In states that didn’t expand Medicaid, the rate of women diagnosed with more advanced-stage breast cancer dropped from 24.2% to 23.5%, a difference that was not statistically significant and so could have been due to chance.

The researchers also found that the change in women diagnosed with more advanced-stage disease at diagnosis was particularly notable in Black women, dropping from 24.6% to 21.6% in states that expanded Medicaid, and actually increasing from 27% to 27.5% in states that didn’t expand Medicaid.

“This result was particularly striking since Black women generally present with more aggressive cancer and decreased survival rates,” Tristen Park, M.D., Yale School of Medicine assistant professor of surgery (oncology) and senior author of the paper, said in a statement. “Again, no significant changes were observed in diagnosis stage among this population in non-expansion states.”

More younger women also were diagnosed with earlier-stage breast cancer in states that expanded Medicaid compared to states that didn’t expand Medicaid.

Among women younger than 50, the rate of women diagnosed with more advanced-stage breast cancer dropped from 23% to 21% in states that expanded Medicaid. In states that didn’t expand Medicaid, the rate stayed the same at 26%.

“If the cancer is diagnosed early, generally treatment is definitive and women have good overall survival,” Justin Le Blanc, M.D., surgical resident at the Yale Cancer Center and first author of the study, said in a statement. “It's important to get women health care access early. And when patients have access to health care, they're more likely to utilize it.”

What this means for you

The results of this study echo the findings of earlier studies showing that women with either no insurance or Medicaid insurance were more likely to be diagnosed with more advanced-stage breast cancer. As this study strongly suggests, expanding Medicaid coverage means that more women are diagnosed with breast cancer at an earlier stage, when the cancer is likely to be more treatable.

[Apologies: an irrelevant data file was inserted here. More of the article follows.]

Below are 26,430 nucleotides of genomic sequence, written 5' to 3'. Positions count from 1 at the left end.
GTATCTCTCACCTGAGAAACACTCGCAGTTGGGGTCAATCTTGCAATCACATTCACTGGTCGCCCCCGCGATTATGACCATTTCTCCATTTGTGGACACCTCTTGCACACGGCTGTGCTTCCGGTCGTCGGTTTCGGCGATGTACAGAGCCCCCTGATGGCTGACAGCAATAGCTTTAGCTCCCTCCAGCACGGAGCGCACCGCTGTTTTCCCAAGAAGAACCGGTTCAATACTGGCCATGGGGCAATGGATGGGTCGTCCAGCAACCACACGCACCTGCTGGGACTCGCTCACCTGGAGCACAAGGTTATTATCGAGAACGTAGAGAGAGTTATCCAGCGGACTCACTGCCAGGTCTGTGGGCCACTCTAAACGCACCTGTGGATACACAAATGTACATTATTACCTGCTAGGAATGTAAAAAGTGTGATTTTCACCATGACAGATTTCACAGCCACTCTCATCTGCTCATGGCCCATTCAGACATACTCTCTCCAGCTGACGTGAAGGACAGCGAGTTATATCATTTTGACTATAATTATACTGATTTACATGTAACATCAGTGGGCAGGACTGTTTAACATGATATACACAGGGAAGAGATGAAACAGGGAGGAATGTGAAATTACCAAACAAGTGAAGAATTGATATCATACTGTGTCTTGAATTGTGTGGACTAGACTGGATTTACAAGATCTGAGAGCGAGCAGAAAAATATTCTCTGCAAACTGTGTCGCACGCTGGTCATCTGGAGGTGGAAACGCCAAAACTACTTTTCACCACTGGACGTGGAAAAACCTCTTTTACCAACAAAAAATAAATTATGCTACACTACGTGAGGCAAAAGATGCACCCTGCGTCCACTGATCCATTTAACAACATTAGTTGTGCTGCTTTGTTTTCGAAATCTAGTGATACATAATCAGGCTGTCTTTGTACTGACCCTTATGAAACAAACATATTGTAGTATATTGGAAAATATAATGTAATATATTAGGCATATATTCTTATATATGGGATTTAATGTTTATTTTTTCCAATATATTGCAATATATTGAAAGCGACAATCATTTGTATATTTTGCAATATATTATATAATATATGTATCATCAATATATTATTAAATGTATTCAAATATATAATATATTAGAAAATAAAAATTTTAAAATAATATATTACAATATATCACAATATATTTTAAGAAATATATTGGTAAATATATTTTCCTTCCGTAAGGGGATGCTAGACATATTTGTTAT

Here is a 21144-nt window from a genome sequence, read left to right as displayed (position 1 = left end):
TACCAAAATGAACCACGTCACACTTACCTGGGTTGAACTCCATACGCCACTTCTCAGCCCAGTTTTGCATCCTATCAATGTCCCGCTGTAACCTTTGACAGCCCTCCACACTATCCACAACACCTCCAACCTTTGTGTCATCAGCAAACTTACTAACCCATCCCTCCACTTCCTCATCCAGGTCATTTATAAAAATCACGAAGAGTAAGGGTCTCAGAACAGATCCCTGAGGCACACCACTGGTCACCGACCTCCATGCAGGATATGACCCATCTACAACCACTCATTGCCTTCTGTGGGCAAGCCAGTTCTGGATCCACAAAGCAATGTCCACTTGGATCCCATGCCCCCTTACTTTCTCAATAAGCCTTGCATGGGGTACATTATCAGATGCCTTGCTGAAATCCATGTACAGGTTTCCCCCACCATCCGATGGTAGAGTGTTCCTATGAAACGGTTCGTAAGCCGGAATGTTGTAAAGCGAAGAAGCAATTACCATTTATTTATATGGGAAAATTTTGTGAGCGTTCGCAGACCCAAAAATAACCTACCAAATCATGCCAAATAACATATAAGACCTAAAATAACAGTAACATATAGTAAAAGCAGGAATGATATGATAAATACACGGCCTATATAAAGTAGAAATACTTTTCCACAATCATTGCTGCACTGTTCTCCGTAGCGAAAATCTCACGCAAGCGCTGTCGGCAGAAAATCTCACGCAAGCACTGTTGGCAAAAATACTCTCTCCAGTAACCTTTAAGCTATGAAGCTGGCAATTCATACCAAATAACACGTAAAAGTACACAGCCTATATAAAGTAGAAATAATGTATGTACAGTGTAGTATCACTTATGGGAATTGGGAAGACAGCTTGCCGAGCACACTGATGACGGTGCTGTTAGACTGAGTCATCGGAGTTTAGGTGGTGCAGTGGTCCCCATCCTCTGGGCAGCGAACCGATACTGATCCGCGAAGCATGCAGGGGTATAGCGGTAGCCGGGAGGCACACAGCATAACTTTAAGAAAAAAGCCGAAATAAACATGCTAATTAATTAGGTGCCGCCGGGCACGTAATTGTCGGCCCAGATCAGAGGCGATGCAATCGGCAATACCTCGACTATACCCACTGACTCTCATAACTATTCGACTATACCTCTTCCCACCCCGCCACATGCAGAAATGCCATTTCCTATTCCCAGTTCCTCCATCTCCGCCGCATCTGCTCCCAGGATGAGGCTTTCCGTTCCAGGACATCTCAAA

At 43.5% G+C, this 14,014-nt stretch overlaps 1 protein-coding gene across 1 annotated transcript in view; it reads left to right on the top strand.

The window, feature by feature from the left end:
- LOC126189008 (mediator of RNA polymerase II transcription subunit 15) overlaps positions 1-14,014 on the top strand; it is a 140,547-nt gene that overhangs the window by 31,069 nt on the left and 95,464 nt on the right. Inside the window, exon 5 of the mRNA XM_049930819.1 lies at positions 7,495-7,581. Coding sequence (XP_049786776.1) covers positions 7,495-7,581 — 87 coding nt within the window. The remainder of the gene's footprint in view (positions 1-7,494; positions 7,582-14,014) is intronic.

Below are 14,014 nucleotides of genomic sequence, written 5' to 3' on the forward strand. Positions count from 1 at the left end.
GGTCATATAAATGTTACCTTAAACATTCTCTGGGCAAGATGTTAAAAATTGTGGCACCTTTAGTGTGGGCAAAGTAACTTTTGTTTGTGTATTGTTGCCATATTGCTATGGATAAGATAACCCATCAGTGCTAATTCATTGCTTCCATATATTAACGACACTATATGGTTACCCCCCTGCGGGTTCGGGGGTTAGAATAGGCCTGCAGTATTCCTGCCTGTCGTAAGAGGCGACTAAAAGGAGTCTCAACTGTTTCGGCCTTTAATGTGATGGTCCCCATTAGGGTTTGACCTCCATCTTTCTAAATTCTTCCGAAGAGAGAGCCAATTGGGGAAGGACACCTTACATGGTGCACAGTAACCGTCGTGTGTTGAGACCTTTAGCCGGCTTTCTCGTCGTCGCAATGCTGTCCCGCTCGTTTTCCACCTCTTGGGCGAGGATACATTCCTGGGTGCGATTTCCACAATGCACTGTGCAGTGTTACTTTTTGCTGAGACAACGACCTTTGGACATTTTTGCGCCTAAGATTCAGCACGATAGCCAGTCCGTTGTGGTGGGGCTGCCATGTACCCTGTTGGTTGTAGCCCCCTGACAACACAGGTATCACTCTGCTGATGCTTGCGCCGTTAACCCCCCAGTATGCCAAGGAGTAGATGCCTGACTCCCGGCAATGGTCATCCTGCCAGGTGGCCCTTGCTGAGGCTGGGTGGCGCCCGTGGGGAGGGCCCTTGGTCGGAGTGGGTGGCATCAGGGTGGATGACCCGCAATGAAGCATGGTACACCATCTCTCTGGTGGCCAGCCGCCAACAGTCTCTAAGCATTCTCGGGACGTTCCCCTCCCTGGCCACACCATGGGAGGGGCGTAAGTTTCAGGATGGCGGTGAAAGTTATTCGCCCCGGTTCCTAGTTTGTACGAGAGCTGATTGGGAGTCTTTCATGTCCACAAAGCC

All women — no matter their age, ethnicity, economic status, or insurance status — deserve the best breast healthcare possible. Differences in care that affect cancer outcomes, such as screening, access to care, and quality and consistency of care, should be eliminated.

Screening is a good place to start. Most doctors agree that breast cancer that is diagnosed early is typically easier to treat and offers the best survival chances. Regular screening for breast cancer, including annual mammograms and breast exams by a medical professional, is important for everyone. Paying for healthcare can be difficult, especially if you have a limited income and no or inadequate health insurance or are covered only by Medicaid in a state that has not expanded Medicaid. But if you're older than 40, skipping regular mammograms is not an option. Stick with the screening plan you and your doctor decide is best for you. If scheduling problems or cost concerns are stopping you from getting a mammogram, talk to your doctor, a hospital social worker, or a staff member at a mammogram center. Ask about free mammogram programs and healthcare services in your area. It's your health and your future, and you deserve the best care possible.

Written by: Jamie DePolo, senior editor

Reviewed by: Brian Wojciechowski, M.D., medical adviser